The concerns aren’t only on the European side. Some lawmakers on Capitol Hill are already pushing back against some of the provisions that a final agreement will likely contain. In a letter to U.S. Trade Representative Ron Kirk this week, Sens. Max Baucus, D-Mont., and Orrin Hatch, R-Utah, wrote that opening up European markets to American agriculture would be key to securing approval for any trade deal. They also pointed to a need for agreement on strong intellectual property protection.
Given those thorny issues involved, Frances Burnwell, vice president of the Atlantic Council and director of the council’s Program on Transatlantic Relations says that the two-year time frame for the deal is ambitious, and that some areas of disagreement will be difficult to iron out. “It may be as we proceed through the negotiations, there are some persistent disagreements going on between the United States and the EU,” she said. “But these disputes impact less than 2 percent of our trade. Do you hold up the whole thing for 2 percent, or agree to disagree on those?”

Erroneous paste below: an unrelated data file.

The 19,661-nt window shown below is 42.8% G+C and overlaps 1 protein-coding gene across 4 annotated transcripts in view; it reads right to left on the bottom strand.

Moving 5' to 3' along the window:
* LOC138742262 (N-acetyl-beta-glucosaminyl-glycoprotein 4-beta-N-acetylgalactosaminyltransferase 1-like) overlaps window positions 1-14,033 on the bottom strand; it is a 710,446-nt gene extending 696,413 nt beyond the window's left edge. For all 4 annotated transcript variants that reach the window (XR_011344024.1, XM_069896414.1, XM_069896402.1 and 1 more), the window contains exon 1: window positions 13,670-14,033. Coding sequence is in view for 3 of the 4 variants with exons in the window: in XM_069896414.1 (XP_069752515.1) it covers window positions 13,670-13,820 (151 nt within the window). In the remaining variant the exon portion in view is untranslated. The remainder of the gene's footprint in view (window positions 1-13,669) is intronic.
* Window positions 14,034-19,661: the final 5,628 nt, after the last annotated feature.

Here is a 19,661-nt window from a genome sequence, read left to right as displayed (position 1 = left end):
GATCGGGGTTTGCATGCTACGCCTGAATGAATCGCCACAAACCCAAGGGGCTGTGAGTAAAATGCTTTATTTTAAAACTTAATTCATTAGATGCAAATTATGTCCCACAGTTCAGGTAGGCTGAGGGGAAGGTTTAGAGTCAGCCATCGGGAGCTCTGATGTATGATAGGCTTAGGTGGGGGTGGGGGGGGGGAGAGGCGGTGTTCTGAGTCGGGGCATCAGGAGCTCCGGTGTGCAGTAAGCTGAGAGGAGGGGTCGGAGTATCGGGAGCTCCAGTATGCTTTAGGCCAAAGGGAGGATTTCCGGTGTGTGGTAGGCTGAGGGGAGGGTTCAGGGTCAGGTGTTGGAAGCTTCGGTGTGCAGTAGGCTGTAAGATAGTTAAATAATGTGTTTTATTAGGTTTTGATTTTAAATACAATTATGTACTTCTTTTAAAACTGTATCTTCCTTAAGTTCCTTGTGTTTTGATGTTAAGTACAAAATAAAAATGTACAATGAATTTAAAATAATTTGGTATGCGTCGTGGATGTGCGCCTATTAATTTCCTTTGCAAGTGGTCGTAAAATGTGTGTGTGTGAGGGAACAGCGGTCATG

Those persistent obstacles scuttled any chance for a deal in the past, but economic weakness on both sides of the Atlantic now provides fresh incentive for political leaders to push ahead, even if the path is strewn with potential stumbling blocks. “High level political commitment on these issues really matters,” says Alden. “You have for the first time in Europe a clear commitment, not only in Brussels but among the major leaders in the national capitals, that this is an economic priority for the European Union. They see this as an important source of potential growth at a time when a number of the European economies have been struggling.”
Alden also suggests that President Obama’s very public backing of the deal also offers an encouraging signal that economic imperatives will trump the litany of likely complications. “This is the first really new, ambitious trade-liberalizing initiative from this administration,” he says, “and that commitment, which has now been made personally by the president, really increases the pressure on his negotiators to try to bring home a deal.”
Ongoing negotiations between Canada and the EU on a trade deal may also help smooth a path for U.S. talks, according to Alden. “The Canadians are doing a certain amount of our work for us, because a lot of these issues are being hammered out in the Canada-EU negotiations, which are close to conclusion.”